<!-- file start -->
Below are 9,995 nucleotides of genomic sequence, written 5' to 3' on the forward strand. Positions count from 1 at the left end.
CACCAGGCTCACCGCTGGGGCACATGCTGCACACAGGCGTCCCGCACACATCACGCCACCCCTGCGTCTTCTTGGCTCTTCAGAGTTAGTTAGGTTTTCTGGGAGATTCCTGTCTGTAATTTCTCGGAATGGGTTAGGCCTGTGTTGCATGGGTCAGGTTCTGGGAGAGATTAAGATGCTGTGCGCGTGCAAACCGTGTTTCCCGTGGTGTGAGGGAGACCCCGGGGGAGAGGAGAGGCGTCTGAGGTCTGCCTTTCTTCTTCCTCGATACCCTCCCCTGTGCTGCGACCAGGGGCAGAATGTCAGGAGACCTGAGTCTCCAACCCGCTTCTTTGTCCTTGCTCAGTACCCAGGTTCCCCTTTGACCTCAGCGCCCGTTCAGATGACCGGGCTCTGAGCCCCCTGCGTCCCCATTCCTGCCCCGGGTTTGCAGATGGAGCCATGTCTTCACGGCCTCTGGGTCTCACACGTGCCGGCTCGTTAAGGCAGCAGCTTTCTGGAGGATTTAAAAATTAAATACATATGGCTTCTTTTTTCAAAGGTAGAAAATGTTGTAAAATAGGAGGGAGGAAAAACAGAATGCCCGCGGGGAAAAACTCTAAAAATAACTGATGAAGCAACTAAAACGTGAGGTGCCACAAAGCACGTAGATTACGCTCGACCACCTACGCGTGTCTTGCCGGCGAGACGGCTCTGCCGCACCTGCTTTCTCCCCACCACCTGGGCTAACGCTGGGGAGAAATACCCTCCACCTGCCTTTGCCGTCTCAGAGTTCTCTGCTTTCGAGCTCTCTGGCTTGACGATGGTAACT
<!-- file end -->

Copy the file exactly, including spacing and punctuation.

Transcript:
Below are 9,995 nucleotides of genomic sequence, written 5' to 3' on the forward strand. Positions count from 1 at the left end.
CACCAGGCTCACCGCTGGGGCACATGCTGCACACAGGCGTCCCGCACACATCACGCCACCCCTGCGTCTTCTTGGCTCTTCAGAGTTAGTTAGGTTTTCTGGGAGATTCCTGTCTGTAATTTCTCGGAATGGGTTAGGCCTGTGTTGCATGGGTCAGGTTCTGGGAGAGATTAAGATGCTGTGCGCGTGCAAACCGTGTTTCCCGTGGTGTGAGGGAGACCCCGGGGGAGAGGAGAGGCGTCTGAGGTCTGCCTTTCTTCTTCCTCGATACCCTCCCCTGTGCTGCGACCAGGGGCAGAATGTCAGGAGACCTGAGTCTCCAACCCGCTTCTTTGTCCTTGCTCAGTACCCAGGTTCCCCTTTGACCTCAGCGCCCGTTCAGATGACCGGGCTCTGAGCCCCCTGCGTCCCCATTCCTGCCCCGGGTTTGCAGATGGAGCCATGTCTTCACGGCCTCTGGGTCTCACACGTGCCGGCTCGTTAAGGCAGCAGCTTTCTGGAGGATTTAAAAATTAAATACATATGGCTTCTTTTTTCAAAGGTAGAAAATGTTGTAAAATAGGAGGGAGGAAAAACAGAATGCCCGCGGGGAAAAACTCTAAAAATAACTGATGAAGCAACTAAAACGTGAGGTGCCACAAAGCACGTAGATTACGCTCGACCACCTACGCGTGTCTTGCCGGCGAGACGGCTCTGCCGCACCTGCTTTCTCCCCACCACCTGGGCTAACGCTGGGGAGAAATACCCTCCACCTGCCTTTGCCGTCTCAGAGTTCTCTGCTTTCGAGCTCTCTGGCTTGACGATGGTAACT